An ailing man who spent 10 days mired in a Rikers Island intake center died amid crushing staff outages that spurred Mayor Bill de Blasio Monday to seek a $1 million daily fine against the union representing correction officers.

The city’s lawsuit landed a day after Isaabdul Karim, 41, became the 11th detainee to die this year at Rikers, which has been roiled by fatalities, rising self-harm incidents and inhumane conditions lambasted in recent days by local politicians and a federal monitor

On Friday, Gov. Kathy Hochul signed the “Less is More” Act, which limits the re-jailing of certain parole violators and ordered the release of 191 people held on low-level raps.  

Advocates for reducing the prison population rallied outside Rikers Island on Sept. 13. Credit: Ben Fractenberg/THE CITY

Karim, who had been jailed since August after failing to respond to his parole officer, died inside the North Infirmary Command at around 7:30 p.m. Sunday, city Department of Correction records show. 

The detainee, who used a wheelchair, was in the department’s special unit due to a host of medical issues, according to The Legal Aid Society, which represented him.

He contracted COVID-19 while stuck in intake for 10 days and was “denied access to his medications and critical medical care,” said Tina Luongo, attorney-in-charge of the criminal defense practice at Legal Aid. 

“Technical violations  — including marijuana use and failing to report [to his parole officer], the non-criminal charges that led to Mr. Karim’s remand — should not amount to a death sentence,” Luongo added.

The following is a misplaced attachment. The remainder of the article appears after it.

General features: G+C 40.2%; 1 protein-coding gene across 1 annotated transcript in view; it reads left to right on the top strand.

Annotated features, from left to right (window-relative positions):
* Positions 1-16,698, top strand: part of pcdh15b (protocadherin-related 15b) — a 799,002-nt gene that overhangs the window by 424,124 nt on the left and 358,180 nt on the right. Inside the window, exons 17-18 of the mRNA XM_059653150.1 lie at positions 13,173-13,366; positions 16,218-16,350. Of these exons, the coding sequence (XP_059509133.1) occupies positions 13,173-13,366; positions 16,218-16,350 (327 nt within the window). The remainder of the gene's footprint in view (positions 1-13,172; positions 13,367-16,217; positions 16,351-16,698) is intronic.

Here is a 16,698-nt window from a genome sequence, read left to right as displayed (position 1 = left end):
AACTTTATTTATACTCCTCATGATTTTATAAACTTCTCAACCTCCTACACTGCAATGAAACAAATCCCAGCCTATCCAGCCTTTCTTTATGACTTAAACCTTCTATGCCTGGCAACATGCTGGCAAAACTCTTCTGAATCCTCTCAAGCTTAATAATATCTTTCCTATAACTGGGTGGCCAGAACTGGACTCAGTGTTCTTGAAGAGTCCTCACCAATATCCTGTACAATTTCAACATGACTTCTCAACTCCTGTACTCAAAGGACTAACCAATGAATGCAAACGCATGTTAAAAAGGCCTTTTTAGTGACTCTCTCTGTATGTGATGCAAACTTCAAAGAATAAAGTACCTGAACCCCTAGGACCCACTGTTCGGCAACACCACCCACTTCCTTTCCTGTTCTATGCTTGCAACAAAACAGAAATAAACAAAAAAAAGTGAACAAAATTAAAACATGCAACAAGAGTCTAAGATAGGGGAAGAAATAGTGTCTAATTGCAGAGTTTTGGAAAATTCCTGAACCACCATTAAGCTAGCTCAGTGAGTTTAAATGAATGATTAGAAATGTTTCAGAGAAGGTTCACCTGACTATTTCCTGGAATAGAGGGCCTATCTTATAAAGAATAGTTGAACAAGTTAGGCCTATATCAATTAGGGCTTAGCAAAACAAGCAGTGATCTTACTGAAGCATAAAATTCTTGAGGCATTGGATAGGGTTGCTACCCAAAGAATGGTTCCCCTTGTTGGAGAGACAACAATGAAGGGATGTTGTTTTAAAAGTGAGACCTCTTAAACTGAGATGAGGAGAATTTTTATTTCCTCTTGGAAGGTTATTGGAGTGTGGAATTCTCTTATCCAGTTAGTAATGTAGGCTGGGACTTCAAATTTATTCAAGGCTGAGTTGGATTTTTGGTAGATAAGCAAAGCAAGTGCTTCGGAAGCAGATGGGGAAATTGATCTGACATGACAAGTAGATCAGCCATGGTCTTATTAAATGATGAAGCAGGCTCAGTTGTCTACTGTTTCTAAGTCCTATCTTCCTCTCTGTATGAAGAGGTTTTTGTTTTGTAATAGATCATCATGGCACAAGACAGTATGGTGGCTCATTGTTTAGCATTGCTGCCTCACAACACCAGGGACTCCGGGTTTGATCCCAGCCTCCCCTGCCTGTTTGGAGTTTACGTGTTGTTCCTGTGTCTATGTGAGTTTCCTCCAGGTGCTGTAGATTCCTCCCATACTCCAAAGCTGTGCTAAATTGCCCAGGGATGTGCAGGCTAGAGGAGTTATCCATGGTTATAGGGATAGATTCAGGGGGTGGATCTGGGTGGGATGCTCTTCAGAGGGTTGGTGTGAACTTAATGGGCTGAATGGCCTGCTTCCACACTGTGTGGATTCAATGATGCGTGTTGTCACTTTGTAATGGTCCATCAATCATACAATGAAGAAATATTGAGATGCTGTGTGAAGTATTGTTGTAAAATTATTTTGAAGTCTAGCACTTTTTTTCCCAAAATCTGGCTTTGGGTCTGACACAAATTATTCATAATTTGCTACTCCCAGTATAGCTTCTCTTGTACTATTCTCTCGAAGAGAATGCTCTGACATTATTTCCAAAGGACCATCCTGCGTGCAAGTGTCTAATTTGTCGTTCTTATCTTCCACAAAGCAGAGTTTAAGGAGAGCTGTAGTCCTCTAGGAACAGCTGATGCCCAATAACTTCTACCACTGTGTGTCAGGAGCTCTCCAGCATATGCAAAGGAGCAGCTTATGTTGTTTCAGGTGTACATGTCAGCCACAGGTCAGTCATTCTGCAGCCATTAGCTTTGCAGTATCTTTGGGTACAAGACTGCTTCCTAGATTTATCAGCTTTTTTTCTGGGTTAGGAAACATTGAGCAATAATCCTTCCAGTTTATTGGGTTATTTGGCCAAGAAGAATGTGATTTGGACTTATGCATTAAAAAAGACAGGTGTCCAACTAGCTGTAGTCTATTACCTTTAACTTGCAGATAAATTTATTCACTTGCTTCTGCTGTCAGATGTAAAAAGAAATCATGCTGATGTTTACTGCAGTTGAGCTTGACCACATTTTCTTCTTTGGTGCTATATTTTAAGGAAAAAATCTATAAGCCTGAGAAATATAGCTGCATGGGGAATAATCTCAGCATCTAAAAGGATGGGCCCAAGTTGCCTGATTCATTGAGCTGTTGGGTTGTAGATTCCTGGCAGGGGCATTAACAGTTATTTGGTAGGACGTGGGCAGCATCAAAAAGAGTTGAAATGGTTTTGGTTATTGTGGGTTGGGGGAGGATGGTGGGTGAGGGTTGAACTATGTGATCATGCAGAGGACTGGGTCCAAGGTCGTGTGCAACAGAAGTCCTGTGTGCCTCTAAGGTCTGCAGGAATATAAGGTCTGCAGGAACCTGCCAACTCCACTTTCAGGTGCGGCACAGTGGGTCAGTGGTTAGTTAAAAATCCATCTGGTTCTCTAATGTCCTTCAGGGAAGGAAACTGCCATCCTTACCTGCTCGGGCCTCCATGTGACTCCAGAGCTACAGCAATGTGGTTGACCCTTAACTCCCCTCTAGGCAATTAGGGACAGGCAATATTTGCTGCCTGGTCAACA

Karim was awaiting a hearing scheduled for Sept. 27, state records show. 

He was not on the list of detainees Hochul asked the state parole board to release from jail “as he was not incarcerated for at least 30 days on [an] absconder warrant,” said Thomas Mailey, a state Department of Corrections spokesperson.

Million-Dollar Penalty

As news of Karim’s death became public, the city filed a lawsuit charging an illegal job action has led to nearly 1,800 officers calling out sick on any given day in recent weeks. The de Blasio administration is seeking a $1 million fine for every day of excessive absences.

It is illegal for the city unions to strike or launch so-called sick-outs under the state’s Public Employees’ Fair Employment Act, also known as the Taylor Law. Enacted in 1967, the law gave public employees in New York the right to be represented by unions in return for a ban on strikes and certain job actions. 

“The illegal job action being encouraged and condoned by [the union] violates the Civil Service Law, New York City Collective Bargaining Law, and their own collective bargaining agreement in an apparent attempt to leverage this emergency to coerce the City into meeting [the union’s] demands,” the lawsuit charges. 

The Correction Officers’ Benevolent Association slammed the legal filing, calling it de Blasio’s latest attempt to shift blame for the “humanitarian crisis” on Rikers Island. 

“If anyone is well-versed in violating the law, it’s our criminally negligent mayor, who hasn’t done his job for the past eight years,” said COBA President Benny Boscio Jr. in a statement. 

Correction Officers’ Benevolent Association President Benny Boscio Jr. speaks outside Rikers Island. Credit: Ben Fractenberg/THE CITY

As for Karim, Felicia Bullock, his ex-girlfriend and self-described caretaker, described him as “very spiritual. He was a very kind and lovable person.”

Karim was abused as a child and at one point was left alone on a city street, according to Bullock. 

He suffered from an unspecified mental illness and had previously been stuck in a jail intake area where he tried to commit suicide by swallowing a battery in February 2016. 

“He’d laugh like a little boy who did something mischievous,” Bullock recalled through tears. 

“I can’t believe he’s gone. He was a beautiful person.”